Date of Award
Electrical and Computer Engineering
Applied sciences, Automatic test equipments, High speed manufacturing tests, Integrated circuit testing, Micro-electromechanical systems (mems)., Test interface modules
CC BY-NC-ND 4.0
With the transient frequency of available CMOS technologies exceeding hundreds of gigahertz and the increasing complexity of Integrated Circuit (IC) designs, it is now apparent that the architecture of current testers needs to be greatly improved to keep up with the formidable challenges ahead. Test requirements for modern integrated circuits are becoming more stringent, complex and costly. These requirements include an increasing number of test channels, higher test-speeds and enhanced measurement accuracy and resolution. In a conventional test configuration, the signal path from Automatic Test Equipment (ATE) to the Device-Under-Test (DUT) includes long traces of wires. At frequencies above a few gigahertz, testing integrated circuits becomes a challenging task. The effects on transmission lines become critical requiring impedance matching to minimize signal reflection. AC resistance due to the skin effect and electromagnetic coupling caused by radiation can also become important factors affecting the test results. In the design of a Device Interface Board (DIB), the greater the physical separation of the DUT and the ATE pin electronics, the greater the distortion and signal degradation. In this work, a new Test Interface Module (TIM) based on MEMS technology is proposed to reduce the distance between the tester and device-under-test by orders of magnitude. The proposed solution increases the bandwidth of test channels and reduces the undesired effects of transmission lines on the test results. The MEMS test interface includes a fixed socket and a removable socket. The removable socket incorporates MEMS contact springs to provide temporary with the DUT pads and the fixed socket contains a bed of micro-pins to establish electrical connections with the ATE pin electronics. The MEMS based contact springs have been modified to implement a high-density wafer level test probes for Through Silicon Vias (TSVs) in three dimensional integrated circuits (3D-IC). Prototypes have been fabricated using Silicon On Insulator SOI wafer. Experimental results indicate that the proposed architectures can operate up to 50 GHz without much loss or distortion. The MEMS probes can also maintain a good elastic performance without any damage or deformation in the test phase.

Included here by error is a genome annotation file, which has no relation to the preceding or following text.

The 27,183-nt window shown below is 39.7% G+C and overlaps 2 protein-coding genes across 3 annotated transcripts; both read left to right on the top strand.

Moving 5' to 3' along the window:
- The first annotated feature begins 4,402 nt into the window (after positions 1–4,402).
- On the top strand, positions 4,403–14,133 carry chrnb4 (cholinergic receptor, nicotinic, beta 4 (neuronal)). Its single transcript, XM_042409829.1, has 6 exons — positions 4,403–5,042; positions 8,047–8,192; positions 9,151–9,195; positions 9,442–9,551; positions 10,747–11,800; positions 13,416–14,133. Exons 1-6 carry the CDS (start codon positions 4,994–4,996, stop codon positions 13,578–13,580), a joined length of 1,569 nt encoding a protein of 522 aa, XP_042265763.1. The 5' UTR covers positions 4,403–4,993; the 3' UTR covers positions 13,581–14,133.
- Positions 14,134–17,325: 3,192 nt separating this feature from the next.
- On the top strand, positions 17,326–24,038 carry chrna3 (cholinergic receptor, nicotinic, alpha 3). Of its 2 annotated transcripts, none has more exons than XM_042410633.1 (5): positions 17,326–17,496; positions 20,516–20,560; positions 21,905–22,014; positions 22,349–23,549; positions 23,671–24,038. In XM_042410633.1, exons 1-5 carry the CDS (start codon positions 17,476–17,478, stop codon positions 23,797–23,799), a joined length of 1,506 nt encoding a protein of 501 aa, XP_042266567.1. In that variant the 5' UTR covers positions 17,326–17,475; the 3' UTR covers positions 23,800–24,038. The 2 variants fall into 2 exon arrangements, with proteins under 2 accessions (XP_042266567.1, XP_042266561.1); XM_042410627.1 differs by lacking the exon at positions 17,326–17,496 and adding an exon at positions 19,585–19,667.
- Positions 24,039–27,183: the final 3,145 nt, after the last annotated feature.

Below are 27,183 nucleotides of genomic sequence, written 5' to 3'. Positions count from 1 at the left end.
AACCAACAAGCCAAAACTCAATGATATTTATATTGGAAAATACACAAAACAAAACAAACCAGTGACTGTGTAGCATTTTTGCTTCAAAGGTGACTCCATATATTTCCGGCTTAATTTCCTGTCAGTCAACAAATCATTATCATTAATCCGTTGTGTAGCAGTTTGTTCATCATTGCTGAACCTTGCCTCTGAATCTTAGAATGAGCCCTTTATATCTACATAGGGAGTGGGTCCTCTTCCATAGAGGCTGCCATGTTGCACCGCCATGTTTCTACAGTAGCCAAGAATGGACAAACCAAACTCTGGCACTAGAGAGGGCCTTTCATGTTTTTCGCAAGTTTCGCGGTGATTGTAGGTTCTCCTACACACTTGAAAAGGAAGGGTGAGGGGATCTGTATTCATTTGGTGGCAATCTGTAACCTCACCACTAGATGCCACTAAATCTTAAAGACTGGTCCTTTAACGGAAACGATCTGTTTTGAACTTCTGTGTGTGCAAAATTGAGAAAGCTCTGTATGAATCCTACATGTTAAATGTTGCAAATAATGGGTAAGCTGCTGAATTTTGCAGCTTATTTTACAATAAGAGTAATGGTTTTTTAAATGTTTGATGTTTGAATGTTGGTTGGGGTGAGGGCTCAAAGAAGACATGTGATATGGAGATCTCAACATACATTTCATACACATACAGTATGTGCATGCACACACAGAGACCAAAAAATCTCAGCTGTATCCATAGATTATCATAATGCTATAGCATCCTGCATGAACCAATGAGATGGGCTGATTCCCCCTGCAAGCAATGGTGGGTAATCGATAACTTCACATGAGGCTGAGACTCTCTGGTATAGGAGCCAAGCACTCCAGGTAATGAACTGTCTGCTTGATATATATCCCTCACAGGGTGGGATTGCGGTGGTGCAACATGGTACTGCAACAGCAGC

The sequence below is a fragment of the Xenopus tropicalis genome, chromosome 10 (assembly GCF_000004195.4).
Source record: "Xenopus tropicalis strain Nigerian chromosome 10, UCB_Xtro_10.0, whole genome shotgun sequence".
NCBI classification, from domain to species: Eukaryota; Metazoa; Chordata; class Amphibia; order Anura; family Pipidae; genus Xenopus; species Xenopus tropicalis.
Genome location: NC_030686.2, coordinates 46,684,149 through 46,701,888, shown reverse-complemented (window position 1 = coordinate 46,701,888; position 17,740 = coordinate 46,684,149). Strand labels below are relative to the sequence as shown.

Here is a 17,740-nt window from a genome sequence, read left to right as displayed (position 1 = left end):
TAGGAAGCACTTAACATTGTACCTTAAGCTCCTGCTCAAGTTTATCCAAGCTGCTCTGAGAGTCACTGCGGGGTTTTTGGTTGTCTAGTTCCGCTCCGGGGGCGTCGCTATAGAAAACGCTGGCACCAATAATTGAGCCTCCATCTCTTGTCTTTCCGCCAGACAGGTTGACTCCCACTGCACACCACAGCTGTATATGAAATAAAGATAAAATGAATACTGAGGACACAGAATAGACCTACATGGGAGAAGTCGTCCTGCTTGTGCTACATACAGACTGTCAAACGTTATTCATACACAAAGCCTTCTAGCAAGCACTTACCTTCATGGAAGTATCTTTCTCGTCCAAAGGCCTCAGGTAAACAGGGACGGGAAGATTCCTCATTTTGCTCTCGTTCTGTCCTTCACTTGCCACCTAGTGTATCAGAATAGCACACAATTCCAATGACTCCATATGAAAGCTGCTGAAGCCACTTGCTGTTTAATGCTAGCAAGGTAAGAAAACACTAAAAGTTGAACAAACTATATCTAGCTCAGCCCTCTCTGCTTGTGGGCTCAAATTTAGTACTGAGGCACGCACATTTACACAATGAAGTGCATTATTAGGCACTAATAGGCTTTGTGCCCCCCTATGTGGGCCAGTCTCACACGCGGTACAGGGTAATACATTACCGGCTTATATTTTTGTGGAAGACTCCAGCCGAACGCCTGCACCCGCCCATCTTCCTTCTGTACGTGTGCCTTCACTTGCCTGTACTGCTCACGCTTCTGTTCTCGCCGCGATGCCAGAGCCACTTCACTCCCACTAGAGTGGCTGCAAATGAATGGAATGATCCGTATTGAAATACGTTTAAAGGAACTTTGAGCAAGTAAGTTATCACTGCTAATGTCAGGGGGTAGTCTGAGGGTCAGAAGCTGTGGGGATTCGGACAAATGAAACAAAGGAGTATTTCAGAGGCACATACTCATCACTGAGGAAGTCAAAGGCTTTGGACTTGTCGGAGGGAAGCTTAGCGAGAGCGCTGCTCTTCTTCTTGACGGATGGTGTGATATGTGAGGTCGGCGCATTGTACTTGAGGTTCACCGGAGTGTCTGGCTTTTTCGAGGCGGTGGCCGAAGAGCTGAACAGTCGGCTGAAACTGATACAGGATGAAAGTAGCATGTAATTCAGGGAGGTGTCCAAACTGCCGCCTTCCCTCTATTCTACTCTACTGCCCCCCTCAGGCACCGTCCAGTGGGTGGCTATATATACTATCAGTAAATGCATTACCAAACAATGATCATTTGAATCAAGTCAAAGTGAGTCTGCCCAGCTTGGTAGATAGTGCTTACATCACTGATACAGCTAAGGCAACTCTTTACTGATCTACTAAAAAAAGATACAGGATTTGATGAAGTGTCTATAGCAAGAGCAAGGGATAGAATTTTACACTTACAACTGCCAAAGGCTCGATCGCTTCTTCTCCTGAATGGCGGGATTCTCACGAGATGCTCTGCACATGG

Kandalaft, Nabeeh, "High Speed Test Interface Module Using MEMS Technology " (2012). Electronic Theses and Dissertations. 4818.